Physicians are important players in the health care debate. They've been courted by both supporters and opponents of the Democratic reform plan. President Barack Obama held a Rose Garden ceremony with some of them recently. And now opponents of the Democratic health care plan are citing poll results that supposedly show that lots of doctors would be so unhappy with the reforms that they'd quit their jobs.
Fox News Channel political commentator Glenn Beck mentioned this on his Oct. 12, 2009, show during a wide-ranging critique of the Democratic plan. He said that the plan could harm doctors financially and make medical students have doubts about pursuing the profession. "Do you really think that you're going to see an increase in medical students? I don't think so," Beck said. "Especially consider that the percentage of doctors who say they'll quit if this is passed is only 45 percent. No worries. Ha! You'll be able to find a good doctor. Really, you will."
If true, the sudden departure of 45 percent of the nation's doctors would indeed constitute a stinging rejection of the Democratic effort by an influential health care constituency. But that number sounded high to us, so we decided to look into the statistic's origins.
It came from a survey of "practicing physicians" published in mid September. The survey was sponsored by the newspaper Investor's Business Daily and was done by the firm TechnoMetrica Institute of Policy and Politics, or TIPP. The survey was conducted between Aug. 28, 2009, and Sept. 15, 2009. It was mailed to 25,600 physicians nationwide at addresses purchased from a list broker.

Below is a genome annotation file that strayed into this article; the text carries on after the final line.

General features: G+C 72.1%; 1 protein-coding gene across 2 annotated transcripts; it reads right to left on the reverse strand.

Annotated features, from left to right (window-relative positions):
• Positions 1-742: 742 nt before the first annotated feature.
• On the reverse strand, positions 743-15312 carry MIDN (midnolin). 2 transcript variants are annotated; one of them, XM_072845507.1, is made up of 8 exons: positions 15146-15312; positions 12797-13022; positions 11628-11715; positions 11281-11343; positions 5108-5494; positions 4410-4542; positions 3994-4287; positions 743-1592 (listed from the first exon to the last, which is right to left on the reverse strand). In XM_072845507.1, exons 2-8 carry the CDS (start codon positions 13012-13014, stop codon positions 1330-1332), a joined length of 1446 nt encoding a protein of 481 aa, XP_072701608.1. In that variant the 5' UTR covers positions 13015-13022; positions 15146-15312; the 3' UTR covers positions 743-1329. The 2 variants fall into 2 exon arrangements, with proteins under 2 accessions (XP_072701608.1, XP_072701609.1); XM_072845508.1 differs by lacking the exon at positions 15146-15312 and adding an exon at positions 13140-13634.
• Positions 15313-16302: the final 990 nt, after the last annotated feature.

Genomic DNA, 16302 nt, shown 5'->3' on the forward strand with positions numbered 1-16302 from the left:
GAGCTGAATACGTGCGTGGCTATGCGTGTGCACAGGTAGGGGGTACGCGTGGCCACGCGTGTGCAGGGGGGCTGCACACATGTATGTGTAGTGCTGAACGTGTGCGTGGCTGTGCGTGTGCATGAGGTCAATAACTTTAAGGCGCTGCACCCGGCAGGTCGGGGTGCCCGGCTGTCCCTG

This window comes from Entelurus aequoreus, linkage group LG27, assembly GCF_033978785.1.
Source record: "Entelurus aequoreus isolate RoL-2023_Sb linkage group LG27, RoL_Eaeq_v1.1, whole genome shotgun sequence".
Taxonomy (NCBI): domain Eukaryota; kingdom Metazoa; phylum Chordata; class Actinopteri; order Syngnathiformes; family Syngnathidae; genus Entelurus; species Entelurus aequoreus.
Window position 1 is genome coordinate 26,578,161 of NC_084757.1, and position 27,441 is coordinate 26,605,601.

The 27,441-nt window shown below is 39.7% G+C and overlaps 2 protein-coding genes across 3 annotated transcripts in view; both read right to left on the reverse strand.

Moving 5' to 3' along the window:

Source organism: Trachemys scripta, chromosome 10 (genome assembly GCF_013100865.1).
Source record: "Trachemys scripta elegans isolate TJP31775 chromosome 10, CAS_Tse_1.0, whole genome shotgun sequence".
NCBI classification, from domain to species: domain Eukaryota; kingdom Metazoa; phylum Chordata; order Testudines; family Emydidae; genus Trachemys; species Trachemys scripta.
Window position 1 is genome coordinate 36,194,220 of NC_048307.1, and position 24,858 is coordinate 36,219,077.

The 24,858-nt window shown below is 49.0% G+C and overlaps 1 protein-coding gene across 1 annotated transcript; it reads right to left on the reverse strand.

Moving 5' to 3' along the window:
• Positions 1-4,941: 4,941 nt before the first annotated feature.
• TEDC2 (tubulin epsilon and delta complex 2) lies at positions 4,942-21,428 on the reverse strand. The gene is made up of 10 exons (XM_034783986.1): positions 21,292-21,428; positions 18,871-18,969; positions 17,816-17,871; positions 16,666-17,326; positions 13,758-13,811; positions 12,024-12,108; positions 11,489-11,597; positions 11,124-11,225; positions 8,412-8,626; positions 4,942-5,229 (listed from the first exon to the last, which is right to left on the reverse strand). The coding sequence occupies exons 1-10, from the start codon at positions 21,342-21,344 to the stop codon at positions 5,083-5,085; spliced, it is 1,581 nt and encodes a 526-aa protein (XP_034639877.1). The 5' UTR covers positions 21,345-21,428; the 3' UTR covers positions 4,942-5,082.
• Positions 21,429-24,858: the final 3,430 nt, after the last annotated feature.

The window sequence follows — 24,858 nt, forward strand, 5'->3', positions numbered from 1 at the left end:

We found several problems with the poll and the way Beck described its results:
• Beck misstated what the poll asked . Beck said that 45 percent of doctors will quit. But in fact, the poll found that 45 percent of doctors said they will consider quitting. Considering quitting isn't the same thing as quitting, which makes Beck's statement a significant exaggeration.
In addition, the specific question asked of respondents was, "If Congress passes their health care plan, will you ... continue your practice, [or] consider leaving your practice or taking an early retirement?" This wording leaves open the possibility that respondents are saying they might simply leave their current practice to join another practice, rather than quit.
• The poll had a low response rate . According to the statistics published in IBD , 1,376 practicing physicians responded to the poll, out of the 25,600 solicited nationally. That's a 5.4 percent response rate. In one of its articles about the poll, IBD bills this as "a high rate of return, considering how difficult doctors are to get hold of." But another survey of doctors released around the same time managed to do better — much better.